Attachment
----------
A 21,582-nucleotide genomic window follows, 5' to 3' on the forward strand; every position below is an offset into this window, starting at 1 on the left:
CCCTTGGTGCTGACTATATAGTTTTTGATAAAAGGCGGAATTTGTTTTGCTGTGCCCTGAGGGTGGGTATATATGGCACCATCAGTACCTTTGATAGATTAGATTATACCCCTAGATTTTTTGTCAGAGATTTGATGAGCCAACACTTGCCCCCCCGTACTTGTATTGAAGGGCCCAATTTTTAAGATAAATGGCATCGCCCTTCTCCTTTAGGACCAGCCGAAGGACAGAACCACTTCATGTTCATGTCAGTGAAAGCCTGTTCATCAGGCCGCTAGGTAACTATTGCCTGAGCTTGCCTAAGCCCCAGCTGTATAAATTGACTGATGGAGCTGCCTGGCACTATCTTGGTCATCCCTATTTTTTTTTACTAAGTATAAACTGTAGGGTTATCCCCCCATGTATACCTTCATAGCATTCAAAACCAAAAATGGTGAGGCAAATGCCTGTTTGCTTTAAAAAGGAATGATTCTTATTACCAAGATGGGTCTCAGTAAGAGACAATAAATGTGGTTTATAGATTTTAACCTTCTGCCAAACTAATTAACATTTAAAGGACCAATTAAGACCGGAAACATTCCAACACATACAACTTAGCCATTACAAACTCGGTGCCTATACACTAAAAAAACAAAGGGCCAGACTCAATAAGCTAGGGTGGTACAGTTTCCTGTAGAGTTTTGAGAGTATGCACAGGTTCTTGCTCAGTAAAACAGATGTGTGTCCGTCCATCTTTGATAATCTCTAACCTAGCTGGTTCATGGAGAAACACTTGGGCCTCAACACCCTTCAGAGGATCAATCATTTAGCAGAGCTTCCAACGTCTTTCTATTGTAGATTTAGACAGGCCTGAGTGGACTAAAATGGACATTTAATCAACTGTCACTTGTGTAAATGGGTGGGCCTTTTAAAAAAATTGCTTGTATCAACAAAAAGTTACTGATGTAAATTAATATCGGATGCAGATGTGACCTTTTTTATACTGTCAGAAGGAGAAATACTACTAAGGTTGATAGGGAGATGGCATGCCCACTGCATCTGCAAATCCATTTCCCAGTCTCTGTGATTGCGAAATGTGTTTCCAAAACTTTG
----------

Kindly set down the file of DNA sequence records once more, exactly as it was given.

A 21,582-nucleotide genomic window follows, 5' to 3' on the forward strand; every position below is an offset into this window, starting at 1 on the left:
CCCTTGGTGCTGACTATATAGTTTTTGATAAAAGGCGGAATTTGTTTTGCTGTGCCCTGAGGGTGGGTATATATGGCACCATCAGTACCTTTGATAGATTAGATTATACCCCTAGATTTTTTGTCAGAGATTTGATGAGCCAACACTTGCCCCCCCGTACTTGTATTGAAGGGCCCAATTTTTAAGATAAATGGCATCGCCCTTCTCCTTTAGGACCAGCCGAAGGACAGAACCACTTCATGTTCATGTCAGTGAAAGCCTGTTCATCAGGCCGCTAGGTAACTATTGCCTGAGCTTGCCTAAGCCCCAGCTGTATAAATTGACTGATGGAGCTGCCTGGCACTATCTTGGTCATCCCTATTTTTTTTTACTAAGTATAAACTGTAGGGTTATCCCCCCATGTATACCTTCATAGCATTCAAAACCAAAAATGGTGAGGCAAATGCCTGTTTGCTTTAAAAAGGAATGATTCTTATTACCAAGATGGGTCTCAGTAAGAGACAATAAATGTGGTTTATAGATTTTAACCTTCTGCCAAACTAATTAACATTTAAAGGACCAATTAAGACCGGAAACATTCCAACACATACAACTTAGCCATTACAAACTCGGTGCCTATACACTAAAAAAACAAAGGGCCAGACTCAATAAGCTAGGGTGGTACAGTTTCCTGTAGAGTTTTGAGAGTATGCACAGGTTCTTGCTCAGTAAAACAGATGTGTGTCCGTCCATCTTTGATAATCTCTAACCTAGCTGGTTCATGGAGAAACACTTGGGCCTCAACACCCTTCAGAGGATCAATCATTTAGCAGAGCTTCCAACGTCTTTCTATTGTAGATTTAGACAGGCCTGAGTGGACTAAAATGGACATTTAATCAACTGTCACTTGTGTAAATGGGTGGGCCTTTTAAAAAAATTGCTTGTATCAACAAAAAGTTACTGATGTAAATTAATATCGGATGCAGATGTGACCTTTTTTATACTGTCAGAAGGAGAAATACTACTAAGGTTGATAGGGAGATGGCATGCCCACTGCATCTGCAAATCCATTTCCCAGTCTCTGTGATTGCGAAATGTGTTTCCAAAACTTTG